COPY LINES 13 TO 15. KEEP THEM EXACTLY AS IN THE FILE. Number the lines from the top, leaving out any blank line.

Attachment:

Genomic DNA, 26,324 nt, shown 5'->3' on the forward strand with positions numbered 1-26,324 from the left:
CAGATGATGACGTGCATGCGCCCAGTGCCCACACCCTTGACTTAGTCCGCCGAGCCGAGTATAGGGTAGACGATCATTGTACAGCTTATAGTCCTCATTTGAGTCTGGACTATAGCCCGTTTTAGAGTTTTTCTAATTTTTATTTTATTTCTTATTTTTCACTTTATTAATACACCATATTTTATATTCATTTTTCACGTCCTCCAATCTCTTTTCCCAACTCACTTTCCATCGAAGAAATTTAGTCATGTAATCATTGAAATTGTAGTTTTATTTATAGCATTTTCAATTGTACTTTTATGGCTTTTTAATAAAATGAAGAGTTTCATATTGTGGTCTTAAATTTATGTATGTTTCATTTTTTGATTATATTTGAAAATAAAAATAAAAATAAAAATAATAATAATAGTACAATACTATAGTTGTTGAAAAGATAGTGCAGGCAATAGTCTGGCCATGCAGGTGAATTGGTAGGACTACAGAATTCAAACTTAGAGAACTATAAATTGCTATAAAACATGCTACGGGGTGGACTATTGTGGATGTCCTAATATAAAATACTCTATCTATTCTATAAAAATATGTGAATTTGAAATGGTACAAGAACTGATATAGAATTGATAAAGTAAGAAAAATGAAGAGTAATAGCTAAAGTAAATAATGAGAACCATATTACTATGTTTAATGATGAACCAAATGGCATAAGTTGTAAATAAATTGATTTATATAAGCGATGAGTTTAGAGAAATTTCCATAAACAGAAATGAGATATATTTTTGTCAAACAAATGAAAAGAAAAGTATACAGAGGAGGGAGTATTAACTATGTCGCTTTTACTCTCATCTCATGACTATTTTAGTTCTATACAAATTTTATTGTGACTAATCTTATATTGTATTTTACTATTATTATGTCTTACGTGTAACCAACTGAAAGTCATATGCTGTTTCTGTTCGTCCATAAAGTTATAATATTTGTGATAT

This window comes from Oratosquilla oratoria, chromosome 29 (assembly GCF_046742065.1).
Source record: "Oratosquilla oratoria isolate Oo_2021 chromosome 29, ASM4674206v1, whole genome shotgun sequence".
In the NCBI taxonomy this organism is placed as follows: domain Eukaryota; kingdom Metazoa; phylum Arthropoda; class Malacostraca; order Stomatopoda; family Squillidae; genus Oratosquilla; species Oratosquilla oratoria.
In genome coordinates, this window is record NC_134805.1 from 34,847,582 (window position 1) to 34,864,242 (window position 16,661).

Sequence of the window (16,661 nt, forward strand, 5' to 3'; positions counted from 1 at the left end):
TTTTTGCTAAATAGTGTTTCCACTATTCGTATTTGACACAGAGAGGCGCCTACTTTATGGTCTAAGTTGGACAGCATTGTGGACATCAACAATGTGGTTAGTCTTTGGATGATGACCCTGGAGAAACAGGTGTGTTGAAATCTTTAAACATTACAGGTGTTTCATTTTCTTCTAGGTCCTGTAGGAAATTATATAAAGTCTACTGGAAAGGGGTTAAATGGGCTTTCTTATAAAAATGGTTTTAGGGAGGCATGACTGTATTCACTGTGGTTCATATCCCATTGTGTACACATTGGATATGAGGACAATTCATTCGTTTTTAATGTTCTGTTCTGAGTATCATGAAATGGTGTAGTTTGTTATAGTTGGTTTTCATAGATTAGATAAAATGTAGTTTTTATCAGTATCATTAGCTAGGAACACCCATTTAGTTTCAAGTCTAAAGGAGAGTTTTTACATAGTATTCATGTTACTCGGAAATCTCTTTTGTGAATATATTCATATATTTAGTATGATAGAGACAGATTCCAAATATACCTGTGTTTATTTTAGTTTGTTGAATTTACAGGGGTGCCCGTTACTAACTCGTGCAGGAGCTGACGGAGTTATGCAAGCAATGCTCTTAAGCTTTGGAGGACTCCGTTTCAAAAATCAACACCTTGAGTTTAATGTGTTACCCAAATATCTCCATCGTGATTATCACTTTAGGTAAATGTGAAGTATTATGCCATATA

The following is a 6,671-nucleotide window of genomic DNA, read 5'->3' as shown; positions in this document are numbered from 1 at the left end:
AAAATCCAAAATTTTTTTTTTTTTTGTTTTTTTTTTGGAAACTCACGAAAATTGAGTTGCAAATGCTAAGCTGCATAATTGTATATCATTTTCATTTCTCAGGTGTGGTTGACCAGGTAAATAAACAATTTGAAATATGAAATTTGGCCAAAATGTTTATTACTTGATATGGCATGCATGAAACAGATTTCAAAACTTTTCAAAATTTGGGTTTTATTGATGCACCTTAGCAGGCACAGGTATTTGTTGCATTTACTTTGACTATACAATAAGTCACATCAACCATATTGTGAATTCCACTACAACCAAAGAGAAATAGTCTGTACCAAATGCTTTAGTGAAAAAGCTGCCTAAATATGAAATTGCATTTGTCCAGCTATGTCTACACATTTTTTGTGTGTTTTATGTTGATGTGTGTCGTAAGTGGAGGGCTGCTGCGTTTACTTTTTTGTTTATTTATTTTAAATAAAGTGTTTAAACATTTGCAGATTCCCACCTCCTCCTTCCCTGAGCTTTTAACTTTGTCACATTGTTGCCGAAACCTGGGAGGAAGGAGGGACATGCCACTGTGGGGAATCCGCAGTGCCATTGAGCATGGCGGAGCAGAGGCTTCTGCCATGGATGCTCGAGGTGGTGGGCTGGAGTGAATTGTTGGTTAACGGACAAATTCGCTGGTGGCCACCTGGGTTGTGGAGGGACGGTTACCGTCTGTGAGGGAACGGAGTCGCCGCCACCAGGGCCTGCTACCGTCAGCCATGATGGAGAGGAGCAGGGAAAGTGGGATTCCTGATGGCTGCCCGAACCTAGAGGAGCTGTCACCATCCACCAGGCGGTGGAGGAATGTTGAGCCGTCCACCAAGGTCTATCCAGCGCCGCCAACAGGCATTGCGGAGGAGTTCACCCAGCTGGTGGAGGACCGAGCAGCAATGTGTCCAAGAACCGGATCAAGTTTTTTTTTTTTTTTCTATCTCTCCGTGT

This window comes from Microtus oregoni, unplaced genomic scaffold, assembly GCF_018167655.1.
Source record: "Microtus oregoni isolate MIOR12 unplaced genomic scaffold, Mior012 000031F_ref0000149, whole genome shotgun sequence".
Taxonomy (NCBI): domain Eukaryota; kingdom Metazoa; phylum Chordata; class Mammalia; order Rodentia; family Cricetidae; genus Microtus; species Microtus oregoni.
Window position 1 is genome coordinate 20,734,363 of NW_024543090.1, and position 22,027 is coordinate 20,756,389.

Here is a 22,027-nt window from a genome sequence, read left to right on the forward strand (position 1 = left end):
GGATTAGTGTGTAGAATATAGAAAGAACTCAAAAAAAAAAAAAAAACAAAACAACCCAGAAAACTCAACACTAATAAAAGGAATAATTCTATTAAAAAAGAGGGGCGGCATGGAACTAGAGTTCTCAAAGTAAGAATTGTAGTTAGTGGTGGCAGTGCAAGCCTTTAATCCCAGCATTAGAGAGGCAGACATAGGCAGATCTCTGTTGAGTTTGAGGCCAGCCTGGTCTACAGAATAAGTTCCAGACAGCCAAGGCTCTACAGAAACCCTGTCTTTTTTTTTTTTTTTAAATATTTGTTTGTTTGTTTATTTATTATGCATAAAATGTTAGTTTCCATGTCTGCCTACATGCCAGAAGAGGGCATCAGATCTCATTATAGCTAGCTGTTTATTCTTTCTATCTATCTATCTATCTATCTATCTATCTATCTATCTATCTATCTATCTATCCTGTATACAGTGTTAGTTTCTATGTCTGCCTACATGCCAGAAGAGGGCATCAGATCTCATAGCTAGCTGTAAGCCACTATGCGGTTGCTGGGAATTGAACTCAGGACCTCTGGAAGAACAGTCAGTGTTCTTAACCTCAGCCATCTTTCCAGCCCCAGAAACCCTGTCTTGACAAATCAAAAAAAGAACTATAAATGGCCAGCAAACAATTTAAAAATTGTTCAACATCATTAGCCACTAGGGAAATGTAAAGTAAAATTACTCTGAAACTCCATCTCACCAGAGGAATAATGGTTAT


Taxonomy (NCBI): domain Eukaryota; kingdom Metazoa; phylum Chordata; class Mammalia; order Rodentia; family Cricetidae; genus Microtus; species Microtus oregoni.
Window position 1 is genome coordinate 20,734,363 of NW_024543090.1, and position 22,027 is coordinate 20,756,389.

Here is a 22,027-nt window from a genome sequence, read left to right on the forward strand (position 1 = left end):